The American Civil War Wax Museum in Gettysburg is undergoing a huge transformation, ready for when it will become known as the Gettysburg Heritage Center. To make way for new exhibits, many of the wax figurines – some of which have been in place for 50 years – will be sold at auction, along with antique furniture, clothing and other props used for the scenes.
To increase the appeal of the museum with younger visitors, the centre will be renamed Gettysburg Heritage Center. Exhibits will be created using technology, artefacts and “smart tables” so that visitors will be able to experience how it would have felt to live in Gettysburg before, during and in the aftermath of the battle. Effects will include the ground shaking as cannons boom.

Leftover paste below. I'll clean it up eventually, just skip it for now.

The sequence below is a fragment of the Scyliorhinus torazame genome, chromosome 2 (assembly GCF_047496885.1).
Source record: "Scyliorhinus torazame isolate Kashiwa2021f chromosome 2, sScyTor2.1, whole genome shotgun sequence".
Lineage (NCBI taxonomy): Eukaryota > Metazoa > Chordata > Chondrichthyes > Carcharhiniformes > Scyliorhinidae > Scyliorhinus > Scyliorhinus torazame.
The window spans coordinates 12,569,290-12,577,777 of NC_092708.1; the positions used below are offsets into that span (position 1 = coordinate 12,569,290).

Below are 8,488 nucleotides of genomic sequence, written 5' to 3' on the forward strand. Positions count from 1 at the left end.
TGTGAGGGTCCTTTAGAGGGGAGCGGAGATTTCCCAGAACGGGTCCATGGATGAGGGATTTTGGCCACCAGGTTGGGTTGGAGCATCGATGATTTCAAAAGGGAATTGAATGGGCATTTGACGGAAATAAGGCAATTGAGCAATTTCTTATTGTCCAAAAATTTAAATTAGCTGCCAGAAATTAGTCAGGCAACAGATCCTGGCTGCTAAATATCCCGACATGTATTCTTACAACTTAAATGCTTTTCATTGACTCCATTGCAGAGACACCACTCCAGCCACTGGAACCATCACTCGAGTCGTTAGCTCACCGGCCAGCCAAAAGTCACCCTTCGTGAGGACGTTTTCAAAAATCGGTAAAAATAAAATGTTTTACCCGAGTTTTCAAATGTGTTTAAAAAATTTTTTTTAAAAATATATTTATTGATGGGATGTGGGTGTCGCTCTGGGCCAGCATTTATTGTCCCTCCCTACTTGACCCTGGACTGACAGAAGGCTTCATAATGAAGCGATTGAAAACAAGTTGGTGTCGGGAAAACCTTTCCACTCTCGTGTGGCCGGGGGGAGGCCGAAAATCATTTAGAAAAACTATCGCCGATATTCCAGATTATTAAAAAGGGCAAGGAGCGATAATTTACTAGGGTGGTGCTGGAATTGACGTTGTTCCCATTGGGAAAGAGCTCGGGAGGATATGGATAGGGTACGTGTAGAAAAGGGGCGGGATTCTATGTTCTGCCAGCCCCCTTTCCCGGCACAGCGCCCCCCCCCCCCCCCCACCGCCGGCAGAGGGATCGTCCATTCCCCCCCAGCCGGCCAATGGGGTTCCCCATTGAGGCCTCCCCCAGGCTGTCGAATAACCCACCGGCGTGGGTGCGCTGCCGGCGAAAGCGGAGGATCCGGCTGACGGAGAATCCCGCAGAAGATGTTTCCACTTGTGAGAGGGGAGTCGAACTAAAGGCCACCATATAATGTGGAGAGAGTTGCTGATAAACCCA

Tammy Myers, the president of the centre, is hoping to appeal to more females by including details of the challenges faced in everyday life. Artefacts will include an antique church pew, signs filled with bullet holes and diaries.
According to Stephanie Lightner, the general manager of the centre, people are more likely to remember their experience at the museum than the artefacts. Although some long serving members of staff have reportedly found it difficult, they are adjusting to the changes.
Actors will still re-enact history outside the museum when it opens in April.
Antique furniture will be among the items sold at auction in March and is expected to create interest among collectors and theatre groups. Items like antique bookcases can create a realistic atmosphere of days gone by.
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